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Gulfstream Exec on New Forms of Connectivity for the Private Jet

By | May 23, 2017

Although business jets and passenger planes don’t seem all that different on the surface, each vertical has its own distinct challenges and customer demands. As director of flight capabilities innovation/advanced flight deck at Gulfstream Aerospace, Bethany Davis often thinks about the best ways to implement new satellite-based bandwidth and capacity to serve the company’s high-profile customers. Via Satellite spoke with Davis to hear some of her thoughts ahead of her panel, “The Business of Connecting the Private Jet,” at the Global Connected Aircraft Summit 2017 on June 7.

VIA SATELLITE: How do the connectivity needs of business jets differ from those of passenger planes?

Davis: I would say the biggest difference is in the customer base. Our customers have a very critical need to stay connected. Our customers are Fortune 500, heads of state, government [officials]… But when you get to the airframe itself, the difference is our aircraft are not wide-body. And the flight routes: our aircraft are not going your typical New York to London [route] … We have from a home office headquarters in the Midwest to New Zealand, for example. We have very personalized and unique flight routes.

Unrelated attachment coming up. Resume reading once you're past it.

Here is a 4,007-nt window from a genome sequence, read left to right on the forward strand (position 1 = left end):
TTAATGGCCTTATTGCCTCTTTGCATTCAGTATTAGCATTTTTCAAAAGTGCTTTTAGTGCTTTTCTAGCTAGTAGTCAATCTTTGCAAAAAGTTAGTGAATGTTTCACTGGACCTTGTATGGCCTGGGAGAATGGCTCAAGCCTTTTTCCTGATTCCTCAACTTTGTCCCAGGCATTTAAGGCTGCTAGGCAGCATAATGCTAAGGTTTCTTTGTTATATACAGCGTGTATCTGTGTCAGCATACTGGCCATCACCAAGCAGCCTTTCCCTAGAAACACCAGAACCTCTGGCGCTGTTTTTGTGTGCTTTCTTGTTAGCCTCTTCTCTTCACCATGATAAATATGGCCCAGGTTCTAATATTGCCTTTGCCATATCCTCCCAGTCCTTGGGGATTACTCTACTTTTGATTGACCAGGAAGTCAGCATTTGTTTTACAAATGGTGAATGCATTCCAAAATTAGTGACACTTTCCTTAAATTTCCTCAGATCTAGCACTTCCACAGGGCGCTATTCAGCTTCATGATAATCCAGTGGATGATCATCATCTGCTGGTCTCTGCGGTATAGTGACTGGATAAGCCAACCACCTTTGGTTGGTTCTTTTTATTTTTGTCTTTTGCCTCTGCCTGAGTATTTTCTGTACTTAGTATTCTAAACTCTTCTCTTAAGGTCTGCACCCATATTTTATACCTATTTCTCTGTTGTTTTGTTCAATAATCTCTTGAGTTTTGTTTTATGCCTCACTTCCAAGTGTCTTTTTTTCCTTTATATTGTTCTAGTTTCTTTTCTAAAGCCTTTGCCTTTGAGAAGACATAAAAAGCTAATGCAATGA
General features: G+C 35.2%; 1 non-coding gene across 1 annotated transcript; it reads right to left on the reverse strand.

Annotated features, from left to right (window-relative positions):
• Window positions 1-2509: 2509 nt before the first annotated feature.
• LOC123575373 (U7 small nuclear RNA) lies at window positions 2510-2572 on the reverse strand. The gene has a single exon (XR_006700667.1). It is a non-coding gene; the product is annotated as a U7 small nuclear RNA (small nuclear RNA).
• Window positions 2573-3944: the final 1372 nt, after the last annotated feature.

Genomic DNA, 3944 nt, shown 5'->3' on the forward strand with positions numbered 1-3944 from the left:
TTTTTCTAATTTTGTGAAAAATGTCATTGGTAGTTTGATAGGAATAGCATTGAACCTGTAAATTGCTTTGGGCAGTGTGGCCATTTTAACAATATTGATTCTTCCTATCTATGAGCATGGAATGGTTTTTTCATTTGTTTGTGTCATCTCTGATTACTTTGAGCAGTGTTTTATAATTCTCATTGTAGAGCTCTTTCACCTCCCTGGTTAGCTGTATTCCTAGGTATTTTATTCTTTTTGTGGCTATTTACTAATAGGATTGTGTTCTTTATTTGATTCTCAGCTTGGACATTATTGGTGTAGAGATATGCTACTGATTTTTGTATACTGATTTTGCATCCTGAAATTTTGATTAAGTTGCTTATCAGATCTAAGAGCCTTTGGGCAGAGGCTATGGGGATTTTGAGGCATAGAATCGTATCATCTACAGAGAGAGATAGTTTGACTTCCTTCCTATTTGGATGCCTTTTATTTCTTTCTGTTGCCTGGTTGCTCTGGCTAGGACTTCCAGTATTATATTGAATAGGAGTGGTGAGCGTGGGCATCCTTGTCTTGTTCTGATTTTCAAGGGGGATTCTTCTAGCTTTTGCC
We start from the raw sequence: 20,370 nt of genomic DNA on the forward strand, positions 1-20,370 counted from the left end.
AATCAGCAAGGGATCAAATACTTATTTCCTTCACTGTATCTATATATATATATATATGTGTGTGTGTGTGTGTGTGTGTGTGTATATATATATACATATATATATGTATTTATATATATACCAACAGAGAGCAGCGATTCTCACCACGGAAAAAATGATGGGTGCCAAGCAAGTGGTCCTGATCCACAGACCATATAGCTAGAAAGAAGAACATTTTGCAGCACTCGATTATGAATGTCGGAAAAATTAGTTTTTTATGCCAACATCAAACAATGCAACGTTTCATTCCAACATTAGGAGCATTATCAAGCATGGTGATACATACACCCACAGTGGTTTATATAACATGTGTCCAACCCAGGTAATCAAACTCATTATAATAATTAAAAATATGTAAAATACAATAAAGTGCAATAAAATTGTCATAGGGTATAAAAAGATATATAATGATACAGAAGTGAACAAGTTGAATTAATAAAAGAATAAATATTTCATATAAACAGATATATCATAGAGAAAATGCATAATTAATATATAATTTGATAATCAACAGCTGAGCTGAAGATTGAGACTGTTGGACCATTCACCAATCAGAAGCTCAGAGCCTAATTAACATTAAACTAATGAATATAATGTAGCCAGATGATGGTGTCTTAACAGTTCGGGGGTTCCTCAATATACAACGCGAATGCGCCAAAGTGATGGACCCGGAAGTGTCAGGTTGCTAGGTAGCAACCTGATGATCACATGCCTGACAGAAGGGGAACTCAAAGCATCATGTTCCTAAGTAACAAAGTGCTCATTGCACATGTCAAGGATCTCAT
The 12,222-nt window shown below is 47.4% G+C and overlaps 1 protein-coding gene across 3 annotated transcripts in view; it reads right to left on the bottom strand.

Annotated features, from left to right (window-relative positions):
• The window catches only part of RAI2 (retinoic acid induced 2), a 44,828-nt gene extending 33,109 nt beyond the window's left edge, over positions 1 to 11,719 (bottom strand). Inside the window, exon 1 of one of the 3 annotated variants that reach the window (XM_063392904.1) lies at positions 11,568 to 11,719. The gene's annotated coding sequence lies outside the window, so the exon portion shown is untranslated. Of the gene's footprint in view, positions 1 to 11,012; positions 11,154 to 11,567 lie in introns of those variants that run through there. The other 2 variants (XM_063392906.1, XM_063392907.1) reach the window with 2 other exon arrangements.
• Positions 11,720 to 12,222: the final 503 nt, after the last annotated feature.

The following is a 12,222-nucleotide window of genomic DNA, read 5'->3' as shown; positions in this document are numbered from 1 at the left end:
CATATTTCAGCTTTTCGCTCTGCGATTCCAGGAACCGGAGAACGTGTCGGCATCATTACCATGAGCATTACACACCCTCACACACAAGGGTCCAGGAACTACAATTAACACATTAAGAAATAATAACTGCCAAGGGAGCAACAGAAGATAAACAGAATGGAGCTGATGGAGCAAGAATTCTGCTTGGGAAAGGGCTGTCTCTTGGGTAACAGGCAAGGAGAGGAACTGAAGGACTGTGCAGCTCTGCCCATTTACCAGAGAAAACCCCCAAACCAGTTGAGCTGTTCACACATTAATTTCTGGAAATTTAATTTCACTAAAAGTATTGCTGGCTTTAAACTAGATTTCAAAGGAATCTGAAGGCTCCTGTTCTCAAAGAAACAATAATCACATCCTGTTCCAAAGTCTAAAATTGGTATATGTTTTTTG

VIA SATELLITE: How are you currently meeting your customers’ specific connectivity demands?

Davis: For satellite communications, we offer the Ka-band JetConneX, so that’s Honeywell hardware and Inmarsat satellites. That is our new high-speed satellite connectivity offering. We offer Honeywell and Inmarsat’s SwiftBroadband and a Honeywell DirectTV satellite communications system. In the past we have offered the ViaSat Yonder, which is a Ku-band satellite connectivity system. We also offer the Gogo Air-to-Ground (ATG) system. We have a lot of different offerings depending on the customer need.

Bethany Davis, Gulfstream's director of flight capabilities innovation/advanced flight deck. Photo: Gulfstream Aerospace.

Bethany Davis, Gulfstream’s director of flight capabilities innovation/advanced flight deck. Photo: Gulfstream Aerospace.

VIA SATELLITE: What are the challenges unique to the business jet vertical?

Davis: The biggest challenge is the fact that our customers, being unique, have high expectations. Everything is driven by the consumer market, so they’re used to being connected in their home or in their office or even just using cellular data wherever they are when they’re on the ground. People have those same expectations for an aircraft that’s flying at Flight Level (FL) 470 and Mach 0.90.

It’s trying to bring that level of consumer market ground-based communications ability to the flight route of the Gulfstream aircraft and at the speed and altitude.

VIA SATELLITE: Do you feel Gulfstream is able to meet customer demand, or are they asking for more than you are able to give right now?

Davis: We announced the JetConneX Ka-band offering last year, and that is now available in the marketplace for our large-cabin aircraft. Customers are very happy with the performance of that.

What is [demand] going to be in three or five years? I’ll just say generically we are looking at new satellite communications, new ATG systems, as well as new TV systems. Across the board, from satellite to ATG to TV, we are actively looking at the technologies that are on the horizon.

VIA SATELLITE: Could you describe your business model? How willing are your customers to invest in these new connectivity applications?